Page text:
All stakeholders are already aware that high cost of formal trade due to poor trade facilitation promotes informal trade, brings loss of revenue for the government and in many instances transaction costs exceed the cost of duties to be paid. For developing economies, inefficiencies in areas such as customs and transport can be roadblocks to integration into the global economy and may severely impair export competitiveness or inflow of FDI.

Costs of trade involve all costs incurred in getting goods to a final user other than the cost of producing the good itself: transportation costs, tariffs and non-tariff barriers, information costs, contract enforcement costs, costs associated with use of different currencies, legal and regulatory costs, and local distribution costs. Ultimately, these costs make goods more expensive for consumers, often affecting competitiveness of the domestic economy. Accordingly, trade costs contribute to a very high percentage of product costs in South Asia.

However, a drastic reduction in un-weighted tariff rates during the 1990s also resulted in the fall in import-weighted tariff rates. The import-weighted average tariff rate declined from 42.1 percent in 1990-91 to around 13 percent towards the end of 2000s (Raihan & Razzaque, 2007).

To understand the state of trade facilitation in a country Global Competitiveness Index was introduced. Bangladesh scored 52.08 points out of 100 in the 2018 index published by the World Economic Forum. The study covers institutions, infrastructure, ICT adoption, macroeconomic stability, health, skills, product market, labour market, financial system, market size, business dynamism, and innovation capability. The GCI emphasises the role of human capital, innovation, resilience and agility, as not only drivers but also defining features of economic success in the 4th Industrial Revolution.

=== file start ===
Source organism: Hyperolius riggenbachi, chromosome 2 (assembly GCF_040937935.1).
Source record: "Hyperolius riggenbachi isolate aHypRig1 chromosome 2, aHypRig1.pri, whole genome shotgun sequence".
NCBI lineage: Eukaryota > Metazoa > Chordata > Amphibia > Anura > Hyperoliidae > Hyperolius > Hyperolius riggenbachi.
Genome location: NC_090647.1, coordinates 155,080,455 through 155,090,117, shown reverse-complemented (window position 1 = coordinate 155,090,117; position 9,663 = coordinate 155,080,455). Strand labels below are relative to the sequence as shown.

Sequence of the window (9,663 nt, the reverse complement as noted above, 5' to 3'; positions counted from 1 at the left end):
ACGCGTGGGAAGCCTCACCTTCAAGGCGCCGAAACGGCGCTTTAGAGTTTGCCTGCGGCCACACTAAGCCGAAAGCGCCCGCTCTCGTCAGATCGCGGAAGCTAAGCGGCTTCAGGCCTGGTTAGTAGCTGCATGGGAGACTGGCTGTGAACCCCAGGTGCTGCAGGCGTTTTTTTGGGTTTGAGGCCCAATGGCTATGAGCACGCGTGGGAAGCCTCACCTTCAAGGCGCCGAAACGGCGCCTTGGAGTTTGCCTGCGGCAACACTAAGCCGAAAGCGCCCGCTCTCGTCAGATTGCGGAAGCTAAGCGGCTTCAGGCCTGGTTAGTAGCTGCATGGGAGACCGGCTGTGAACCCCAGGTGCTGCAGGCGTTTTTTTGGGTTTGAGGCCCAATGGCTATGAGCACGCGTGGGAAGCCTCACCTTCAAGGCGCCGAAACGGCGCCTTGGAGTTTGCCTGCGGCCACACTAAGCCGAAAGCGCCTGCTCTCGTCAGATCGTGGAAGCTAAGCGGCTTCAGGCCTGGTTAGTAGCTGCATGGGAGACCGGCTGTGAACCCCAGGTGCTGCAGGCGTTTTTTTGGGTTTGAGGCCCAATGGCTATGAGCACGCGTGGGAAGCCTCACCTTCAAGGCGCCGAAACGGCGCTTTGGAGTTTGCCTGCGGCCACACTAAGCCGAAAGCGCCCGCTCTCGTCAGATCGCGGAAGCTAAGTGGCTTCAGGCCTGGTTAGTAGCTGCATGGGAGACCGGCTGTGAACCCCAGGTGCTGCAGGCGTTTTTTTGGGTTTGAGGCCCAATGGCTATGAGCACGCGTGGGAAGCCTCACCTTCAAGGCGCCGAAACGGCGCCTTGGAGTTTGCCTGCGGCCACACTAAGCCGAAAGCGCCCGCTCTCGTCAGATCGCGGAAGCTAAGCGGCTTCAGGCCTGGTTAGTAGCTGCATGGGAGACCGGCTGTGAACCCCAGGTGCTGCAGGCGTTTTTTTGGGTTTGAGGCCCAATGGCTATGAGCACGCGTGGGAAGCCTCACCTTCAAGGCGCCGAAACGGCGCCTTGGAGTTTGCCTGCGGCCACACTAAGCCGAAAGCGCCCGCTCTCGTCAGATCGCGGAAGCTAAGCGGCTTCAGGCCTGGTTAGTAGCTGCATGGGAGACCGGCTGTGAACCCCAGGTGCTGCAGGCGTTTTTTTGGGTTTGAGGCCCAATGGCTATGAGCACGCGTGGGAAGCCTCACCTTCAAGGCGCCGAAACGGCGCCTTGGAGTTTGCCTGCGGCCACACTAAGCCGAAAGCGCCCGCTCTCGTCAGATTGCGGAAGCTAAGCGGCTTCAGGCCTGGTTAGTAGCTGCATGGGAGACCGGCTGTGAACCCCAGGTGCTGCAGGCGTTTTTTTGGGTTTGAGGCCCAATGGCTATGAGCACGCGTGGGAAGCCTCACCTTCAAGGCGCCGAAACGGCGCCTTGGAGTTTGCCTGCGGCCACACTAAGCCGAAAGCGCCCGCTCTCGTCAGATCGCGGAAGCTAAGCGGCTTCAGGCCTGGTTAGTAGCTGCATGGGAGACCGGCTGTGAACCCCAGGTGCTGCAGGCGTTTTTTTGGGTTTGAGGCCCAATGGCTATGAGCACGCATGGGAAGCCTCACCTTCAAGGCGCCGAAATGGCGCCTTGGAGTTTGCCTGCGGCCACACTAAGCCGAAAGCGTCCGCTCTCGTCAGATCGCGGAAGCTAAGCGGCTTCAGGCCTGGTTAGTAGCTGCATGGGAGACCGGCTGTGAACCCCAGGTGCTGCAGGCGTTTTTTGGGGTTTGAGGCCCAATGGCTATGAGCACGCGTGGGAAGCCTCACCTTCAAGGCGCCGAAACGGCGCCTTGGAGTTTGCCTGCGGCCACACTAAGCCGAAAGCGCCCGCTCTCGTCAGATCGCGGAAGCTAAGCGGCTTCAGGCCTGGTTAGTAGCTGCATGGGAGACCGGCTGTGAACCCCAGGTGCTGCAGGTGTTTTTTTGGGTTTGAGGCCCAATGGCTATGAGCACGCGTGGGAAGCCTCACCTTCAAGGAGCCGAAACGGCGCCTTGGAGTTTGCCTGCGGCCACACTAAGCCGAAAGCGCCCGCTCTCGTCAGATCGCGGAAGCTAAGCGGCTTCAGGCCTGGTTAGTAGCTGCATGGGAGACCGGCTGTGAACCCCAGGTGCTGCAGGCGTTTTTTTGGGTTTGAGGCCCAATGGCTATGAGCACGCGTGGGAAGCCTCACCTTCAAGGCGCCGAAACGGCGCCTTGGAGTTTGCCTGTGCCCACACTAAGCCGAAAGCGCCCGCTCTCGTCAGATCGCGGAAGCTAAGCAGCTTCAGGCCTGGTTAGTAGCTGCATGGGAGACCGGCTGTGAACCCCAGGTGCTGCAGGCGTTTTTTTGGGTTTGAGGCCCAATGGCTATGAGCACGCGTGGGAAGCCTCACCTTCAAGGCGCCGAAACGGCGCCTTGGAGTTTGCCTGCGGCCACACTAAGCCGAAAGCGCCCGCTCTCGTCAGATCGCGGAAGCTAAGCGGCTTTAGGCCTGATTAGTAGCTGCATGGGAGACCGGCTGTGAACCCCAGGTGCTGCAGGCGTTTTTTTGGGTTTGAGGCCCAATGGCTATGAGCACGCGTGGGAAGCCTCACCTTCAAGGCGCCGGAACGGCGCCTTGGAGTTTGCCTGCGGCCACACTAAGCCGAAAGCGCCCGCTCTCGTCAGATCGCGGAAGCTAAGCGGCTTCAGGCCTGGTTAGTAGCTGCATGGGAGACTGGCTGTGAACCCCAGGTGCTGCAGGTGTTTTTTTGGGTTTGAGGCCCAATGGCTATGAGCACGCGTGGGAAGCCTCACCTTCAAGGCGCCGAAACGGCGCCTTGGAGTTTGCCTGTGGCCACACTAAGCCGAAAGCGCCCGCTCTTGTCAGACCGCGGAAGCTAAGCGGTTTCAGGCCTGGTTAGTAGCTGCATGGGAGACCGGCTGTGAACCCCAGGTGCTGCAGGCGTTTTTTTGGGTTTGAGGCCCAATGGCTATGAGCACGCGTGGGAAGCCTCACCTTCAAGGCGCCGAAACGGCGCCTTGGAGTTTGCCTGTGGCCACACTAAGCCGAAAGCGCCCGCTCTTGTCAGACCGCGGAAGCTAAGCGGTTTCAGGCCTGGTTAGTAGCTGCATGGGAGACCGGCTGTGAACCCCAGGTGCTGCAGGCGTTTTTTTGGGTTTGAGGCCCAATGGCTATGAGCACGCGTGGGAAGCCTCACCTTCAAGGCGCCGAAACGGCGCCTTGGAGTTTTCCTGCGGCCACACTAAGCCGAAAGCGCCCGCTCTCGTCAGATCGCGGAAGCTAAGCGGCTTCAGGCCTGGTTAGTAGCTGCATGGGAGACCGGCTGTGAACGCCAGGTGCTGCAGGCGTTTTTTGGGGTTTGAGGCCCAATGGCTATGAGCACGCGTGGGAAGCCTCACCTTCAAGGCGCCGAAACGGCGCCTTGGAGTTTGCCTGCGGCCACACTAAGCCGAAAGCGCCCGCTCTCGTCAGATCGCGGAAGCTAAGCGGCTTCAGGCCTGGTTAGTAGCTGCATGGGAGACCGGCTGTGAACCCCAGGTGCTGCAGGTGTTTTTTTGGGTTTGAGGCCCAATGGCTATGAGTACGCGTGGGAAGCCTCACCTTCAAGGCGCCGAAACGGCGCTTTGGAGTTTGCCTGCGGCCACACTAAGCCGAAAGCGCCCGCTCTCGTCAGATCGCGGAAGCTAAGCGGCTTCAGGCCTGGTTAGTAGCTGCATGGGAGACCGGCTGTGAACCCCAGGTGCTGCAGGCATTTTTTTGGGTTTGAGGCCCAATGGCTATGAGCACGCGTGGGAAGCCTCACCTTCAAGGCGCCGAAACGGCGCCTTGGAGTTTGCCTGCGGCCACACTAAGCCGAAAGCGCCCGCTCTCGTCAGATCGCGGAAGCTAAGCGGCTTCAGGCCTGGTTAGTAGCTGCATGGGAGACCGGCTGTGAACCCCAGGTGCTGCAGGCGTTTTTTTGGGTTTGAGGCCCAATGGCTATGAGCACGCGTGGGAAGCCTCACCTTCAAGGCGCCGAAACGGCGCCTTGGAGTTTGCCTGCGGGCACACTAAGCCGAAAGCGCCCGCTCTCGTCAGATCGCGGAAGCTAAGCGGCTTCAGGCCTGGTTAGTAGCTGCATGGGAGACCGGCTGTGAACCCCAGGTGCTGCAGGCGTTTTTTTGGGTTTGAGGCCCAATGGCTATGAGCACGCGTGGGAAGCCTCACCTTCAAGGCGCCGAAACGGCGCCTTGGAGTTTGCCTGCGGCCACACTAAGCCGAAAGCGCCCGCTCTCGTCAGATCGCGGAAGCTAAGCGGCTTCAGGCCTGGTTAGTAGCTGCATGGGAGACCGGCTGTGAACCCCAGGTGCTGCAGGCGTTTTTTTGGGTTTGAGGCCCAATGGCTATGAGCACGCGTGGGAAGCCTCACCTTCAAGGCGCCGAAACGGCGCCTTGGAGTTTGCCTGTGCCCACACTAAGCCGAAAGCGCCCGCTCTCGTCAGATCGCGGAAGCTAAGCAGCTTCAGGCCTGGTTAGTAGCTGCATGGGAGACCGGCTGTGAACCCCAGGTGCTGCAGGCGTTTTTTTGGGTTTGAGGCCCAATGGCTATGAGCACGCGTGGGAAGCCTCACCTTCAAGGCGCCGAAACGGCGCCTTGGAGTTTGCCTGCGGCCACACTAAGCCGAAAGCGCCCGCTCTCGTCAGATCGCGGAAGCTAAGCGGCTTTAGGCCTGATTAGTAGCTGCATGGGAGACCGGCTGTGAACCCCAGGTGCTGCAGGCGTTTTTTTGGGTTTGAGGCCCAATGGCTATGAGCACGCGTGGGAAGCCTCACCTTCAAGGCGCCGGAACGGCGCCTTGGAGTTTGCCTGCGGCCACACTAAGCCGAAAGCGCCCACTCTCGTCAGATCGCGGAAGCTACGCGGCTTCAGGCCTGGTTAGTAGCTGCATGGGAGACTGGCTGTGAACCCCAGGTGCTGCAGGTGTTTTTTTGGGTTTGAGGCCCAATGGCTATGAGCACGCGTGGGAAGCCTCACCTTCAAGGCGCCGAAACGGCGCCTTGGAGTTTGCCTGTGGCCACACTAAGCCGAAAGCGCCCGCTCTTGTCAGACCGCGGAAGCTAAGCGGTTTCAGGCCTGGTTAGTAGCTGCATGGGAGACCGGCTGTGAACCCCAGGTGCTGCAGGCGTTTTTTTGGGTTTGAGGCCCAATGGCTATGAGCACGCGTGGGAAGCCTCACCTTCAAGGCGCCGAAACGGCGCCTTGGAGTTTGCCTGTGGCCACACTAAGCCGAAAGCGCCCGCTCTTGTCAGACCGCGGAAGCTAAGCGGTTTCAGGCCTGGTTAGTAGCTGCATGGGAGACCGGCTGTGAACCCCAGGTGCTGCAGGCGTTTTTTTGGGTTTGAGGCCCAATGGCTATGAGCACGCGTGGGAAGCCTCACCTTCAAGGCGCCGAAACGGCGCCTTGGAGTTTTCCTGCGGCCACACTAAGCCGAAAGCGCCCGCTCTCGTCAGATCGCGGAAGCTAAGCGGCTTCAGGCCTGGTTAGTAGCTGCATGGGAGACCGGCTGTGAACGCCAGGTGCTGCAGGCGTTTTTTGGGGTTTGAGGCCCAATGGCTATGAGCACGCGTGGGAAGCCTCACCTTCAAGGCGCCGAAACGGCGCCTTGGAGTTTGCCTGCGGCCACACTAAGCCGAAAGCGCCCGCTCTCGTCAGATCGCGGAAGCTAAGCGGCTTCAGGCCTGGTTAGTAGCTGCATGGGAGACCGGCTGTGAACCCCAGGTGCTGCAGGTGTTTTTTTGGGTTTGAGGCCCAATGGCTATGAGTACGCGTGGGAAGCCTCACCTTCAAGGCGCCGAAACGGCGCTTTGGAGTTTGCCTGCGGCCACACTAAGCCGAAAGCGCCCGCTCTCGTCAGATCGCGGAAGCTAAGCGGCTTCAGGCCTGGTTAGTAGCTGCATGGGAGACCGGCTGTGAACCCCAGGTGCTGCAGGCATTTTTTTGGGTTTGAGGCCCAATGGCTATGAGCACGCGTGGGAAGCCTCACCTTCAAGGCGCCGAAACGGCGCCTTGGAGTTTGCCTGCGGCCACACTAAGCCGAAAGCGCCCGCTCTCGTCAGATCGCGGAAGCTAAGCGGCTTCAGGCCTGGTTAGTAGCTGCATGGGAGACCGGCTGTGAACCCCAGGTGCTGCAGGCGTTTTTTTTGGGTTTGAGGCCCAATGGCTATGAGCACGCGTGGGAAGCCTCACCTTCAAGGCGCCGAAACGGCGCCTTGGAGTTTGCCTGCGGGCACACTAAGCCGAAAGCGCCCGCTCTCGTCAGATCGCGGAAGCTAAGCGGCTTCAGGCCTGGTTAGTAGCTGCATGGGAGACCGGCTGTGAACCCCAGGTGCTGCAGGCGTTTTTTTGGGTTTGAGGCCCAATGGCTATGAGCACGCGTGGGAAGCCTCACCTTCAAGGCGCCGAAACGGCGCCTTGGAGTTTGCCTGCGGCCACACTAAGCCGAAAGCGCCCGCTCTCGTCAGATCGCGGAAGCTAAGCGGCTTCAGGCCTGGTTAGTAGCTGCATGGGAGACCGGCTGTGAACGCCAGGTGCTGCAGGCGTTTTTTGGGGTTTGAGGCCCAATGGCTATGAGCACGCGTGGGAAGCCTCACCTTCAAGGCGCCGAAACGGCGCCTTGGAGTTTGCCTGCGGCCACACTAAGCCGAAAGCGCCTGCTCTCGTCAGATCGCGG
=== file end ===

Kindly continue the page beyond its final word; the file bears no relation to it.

The latest statistics show significant improvement in trade and economy. Bangladesh's trade-GDP ratio reached 46.30 per cent during fiscal year 2012-13 rising from 37.8 per cent in FY '10. But such a ratio has fluctuated during the next six fiscal years until FY '19.

The Bangladesh economy's degree of openness has seen a mixed trend in the last 10 years as economic expansion outstripped rise in foreign trade. Thus the trade-GDP ratio came down to 38.89 per cent in the FY '19 from 44.51 per cent in the FY'14, Bangladesh Bureau of Statistics (BBS) data suggest.

Bangladesh has been ranked 168 among 190 economies in the ease of doing business, according to the latest WB report. The country's position was 176th in 2018 and 177th in 2017.To attain its economic goals, Bangladesh will require huge investments in physical capital, human capital, and innovation.

The WB continues to support the government's reform efforts to create jobs apart from addressing the needs of other development challenges. Sustained reforms are needed in areas such as banking sector, tax structure and public financial management, infrastructure financing strategy in partnership with the private sector, skills development, and ease of doing business.

MS Siddiqui is a legal economist.